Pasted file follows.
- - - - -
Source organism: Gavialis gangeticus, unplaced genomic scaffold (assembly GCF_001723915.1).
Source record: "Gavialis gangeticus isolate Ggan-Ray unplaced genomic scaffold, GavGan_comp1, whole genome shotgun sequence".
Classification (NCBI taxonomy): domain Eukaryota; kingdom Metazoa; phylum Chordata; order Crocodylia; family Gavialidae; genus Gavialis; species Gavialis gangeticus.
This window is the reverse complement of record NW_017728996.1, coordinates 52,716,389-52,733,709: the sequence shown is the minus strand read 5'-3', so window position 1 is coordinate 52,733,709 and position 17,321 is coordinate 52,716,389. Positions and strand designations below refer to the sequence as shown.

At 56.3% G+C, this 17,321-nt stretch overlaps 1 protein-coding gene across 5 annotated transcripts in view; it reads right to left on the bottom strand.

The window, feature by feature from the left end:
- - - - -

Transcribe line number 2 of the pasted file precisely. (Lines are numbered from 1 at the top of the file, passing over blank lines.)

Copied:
Source record: "Gavialis gangeticus isolate Ggan-Ray unplaced genomic scaffold, GavGan_comp1, whole genome shotgun sequence".